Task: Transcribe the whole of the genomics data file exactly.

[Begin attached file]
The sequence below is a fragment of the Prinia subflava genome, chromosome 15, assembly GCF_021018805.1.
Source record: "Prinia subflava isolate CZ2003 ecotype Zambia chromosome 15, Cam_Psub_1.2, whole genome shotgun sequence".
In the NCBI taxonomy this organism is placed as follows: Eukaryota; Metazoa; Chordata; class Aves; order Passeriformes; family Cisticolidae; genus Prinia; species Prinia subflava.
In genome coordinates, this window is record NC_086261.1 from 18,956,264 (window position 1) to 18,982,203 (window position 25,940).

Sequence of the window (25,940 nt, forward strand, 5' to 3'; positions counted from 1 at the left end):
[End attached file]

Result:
The sequence below is a fragment of the Prinia subflava genome, chromosome 15, assembly GCF_021018805.1.
Source record: "Prinia subflava isolate CZ2003 ecotype Zambia chromosome 15, Cam_Psub_1.2, whole genome shotgun sequence".
In the NCBI taxonomy this organism is placed as follows: Eukaryota; Metazoa; Chordata; class Aves; order Passeriformes; family Cisticolidae; genus Prinia; species Prinia subflava.
In genome coordinates, this window is record NC_086261.1 from 18,956,264 (window position 1) to 18,982,203 (window position 25,940).

Sequence of the window (25,940 nt, forward strand, 5' to 3'; positions counted from 1 at the left end):